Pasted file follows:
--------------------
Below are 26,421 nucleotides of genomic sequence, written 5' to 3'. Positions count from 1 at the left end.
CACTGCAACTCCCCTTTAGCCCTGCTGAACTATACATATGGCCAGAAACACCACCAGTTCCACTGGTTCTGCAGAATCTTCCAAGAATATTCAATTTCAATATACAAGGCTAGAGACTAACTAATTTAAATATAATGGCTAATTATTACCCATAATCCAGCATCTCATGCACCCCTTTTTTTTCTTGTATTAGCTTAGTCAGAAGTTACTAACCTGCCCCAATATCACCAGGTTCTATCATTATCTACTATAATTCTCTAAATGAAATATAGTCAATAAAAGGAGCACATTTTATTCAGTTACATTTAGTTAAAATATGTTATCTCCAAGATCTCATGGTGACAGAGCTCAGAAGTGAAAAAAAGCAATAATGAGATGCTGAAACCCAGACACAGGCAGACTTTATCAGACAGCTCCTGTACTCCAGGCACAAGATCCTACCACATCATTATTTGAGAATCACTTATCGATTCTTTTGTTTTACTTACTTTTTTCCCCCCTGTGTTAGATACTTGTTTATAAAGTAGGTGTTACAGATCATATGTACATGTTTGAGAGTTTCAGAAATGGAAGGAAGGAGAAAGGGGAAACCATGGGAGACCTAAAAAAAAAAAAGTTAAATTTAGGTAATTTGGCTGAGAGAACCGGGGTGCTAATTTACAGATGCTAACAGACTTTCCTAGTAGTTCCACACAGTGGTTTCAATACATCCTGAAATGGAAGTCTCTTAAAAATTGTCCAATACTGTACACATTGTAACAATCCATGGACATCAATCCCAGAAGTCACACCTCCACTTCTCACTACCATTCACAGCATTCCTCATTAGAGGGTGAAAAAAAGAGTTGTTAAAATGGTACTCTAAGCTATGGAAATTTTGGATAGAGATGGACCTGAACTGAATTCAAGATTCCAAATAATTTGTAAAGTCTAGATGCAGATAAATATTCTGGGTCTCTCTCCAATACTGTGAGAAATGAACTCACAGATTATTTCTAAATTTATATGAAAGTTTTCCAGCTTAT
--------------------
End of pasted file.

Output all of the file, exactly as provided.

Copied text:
Below are 26,421 nucleotides of genomic sequence, written 5' to 3'. Positions count from 1 at the left end.
CACTGCAACTCCCCTTTAGCCCTGCTGAACTATACATATGGCCAGAAACACCACCAGTTCCACTGGTTCTGCAGAATCTTCCAAGAATATTCAATTTCAATATACAAGGCTAGAGACTAACTAATTTAAATATAATGGCTAATTATTACCCATAATCCAGCATCTCATGCACCCCTTTTTTTTCTTGTATTAGCTTAGTCAGAAGTTACTAACCTGCCCCAATATCACCAGGTTCTATCATTATCTACTATAATTCTCTAAATGAAATATAGTCAATAAAAGGAGCACATTTTATTCAGTTACATTTAGTTAAAATATGTTATCTCCAAGATCTCATGGTGACAGAGCTCAGAAGTGAAAAAAAGCAATAATGAGATGCTGAAACCCAGACACAGGCAGACTTTATCAGACAGCTCCTGTACTCCAGGCACAAGATCCTACCACATCATTATTTGAGAATCACTTATCGATTCTTTTGTTTTACTTACTTTTTTCCCCCCTGTGTTAGATACTTGTTTATAAAGTAGGTGTTACAGATCATATGTACATGTTTGAGAGTTTCAGAAATGGAAGGAAGGAGAAAGGGGAAACCATGGGAGACCTAAAAAAAAAAAAGTTAAATTTAGGTAATTTGGCTGAGAGAACCGGGGTGCTAATTTACAGATGCTAACAGACTTTCCTAGTAGTTCCACACAGTGGTTTCAATACATCCTGAAATGGAAGTCTCTTAAAAATTGTCCAATACTGTACACATTGTAACAATCCATGGACATCAATCCCAGAAGTCACACCTCCACTTCTCACTACCATTCACAGCATTCCTCATTAGAGGGTGAAAAAAAGAGTTGTTAAAATGGTACTCTAAGCTATGGAAATTTTGGATAGAGATGGACCTGAACTGAATTCAAGATTCCAAATAATTTGTAAAGTCTAGATGCAGATAAATATTCTGGGTCTCTCTCCAATACTGTGAGAAATGAACTCACAGATTATTTCTAAATTTATATGAAAGTTTTCCAGCTTAT